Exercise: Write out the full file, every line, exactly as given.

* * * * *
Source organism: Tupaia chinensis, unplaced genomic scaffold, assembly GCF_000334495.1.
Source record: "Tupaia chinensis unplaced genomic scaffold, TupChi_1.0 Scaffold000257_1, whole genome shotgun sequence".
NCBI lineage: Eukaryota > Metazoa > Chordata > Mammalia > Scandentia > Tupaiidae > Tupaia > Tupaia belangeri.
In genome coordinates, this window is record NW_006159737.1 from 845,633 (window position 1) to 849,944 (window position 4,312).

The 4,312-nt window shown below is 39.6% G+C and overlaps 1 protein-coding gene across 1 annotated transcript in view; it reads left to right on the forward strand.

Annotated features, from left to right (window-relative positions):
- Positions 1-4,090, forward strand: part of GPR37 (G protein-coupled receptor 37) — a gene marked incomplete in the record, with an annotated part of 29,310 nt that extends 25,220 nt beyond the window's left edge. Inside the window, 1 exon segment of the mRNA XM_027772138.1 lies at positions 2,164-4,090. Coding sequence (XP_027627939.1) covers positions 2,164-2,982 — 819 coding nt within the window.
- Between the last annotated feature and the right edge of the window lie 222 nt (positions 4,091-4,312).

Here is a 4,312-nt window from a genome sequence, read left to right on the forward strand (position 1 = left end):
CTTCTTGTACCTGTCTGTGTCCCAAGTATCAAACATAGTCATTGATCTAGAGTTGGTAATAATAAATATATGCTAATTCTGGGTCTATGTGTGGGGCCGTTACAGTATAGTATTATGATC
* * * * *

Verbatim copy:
Source organism: Tupaia chinensis, unplaced genomic scaffold, assembly GCF_000334495.1.
Source record: "Tupaia chinensis unplaced genomic scaffold, TupChi_1.0 Scaffold000257_1, whole genome shotgun sequence".
NCBI lineage: Eukaryota > Metazoa > Chordata > Mammalia > Scandentia > Tupaiidae > Tupaia > Tupaia belangeri.
In genome coordinates, this window is record NW_006159737.1 from 845,633 (window position 1) to 849,944 (window position 4,312).

The 4,312-nt window shown below is 39.6% G+C and overlaps 1 protein-coding gene across 1 annotated transcript in view; it reads left to right on the forward strand.

Annotated features, from left to right (window-relative positions):
- Positions 1-4,090, forward strand: part of GPR37 (G protein-coupled receptor 37) — a gene marked incomplete in the record, with an annotated part of 29,310 nt that extends 25,220 nt beyond the window's left edge. Inside the window, 1 exon segment of the mRNA XM_027772138.1 lies at positions 2,164-4,090. Coding sequence (XP_027627939.1) covers positions 2,164-2,982 — 819 coding nt within the window.
- Between the last annotated feature and the right edge of the window lie 222 nt (positions 4,091-4,312).

Here is a 4,312-nt window from a genome sequence, read left to right on the forward strand (position 1 = left end):
CTTCTTGTACCTGTCTGTGTCCCAAGTATCAAACATAGTCATTGATCTAGAGTTGGTAATAATAAATATATGCTAATTCTGGGTCTATGTGTGGGGCCGTTACAGTATAGTATTATGATC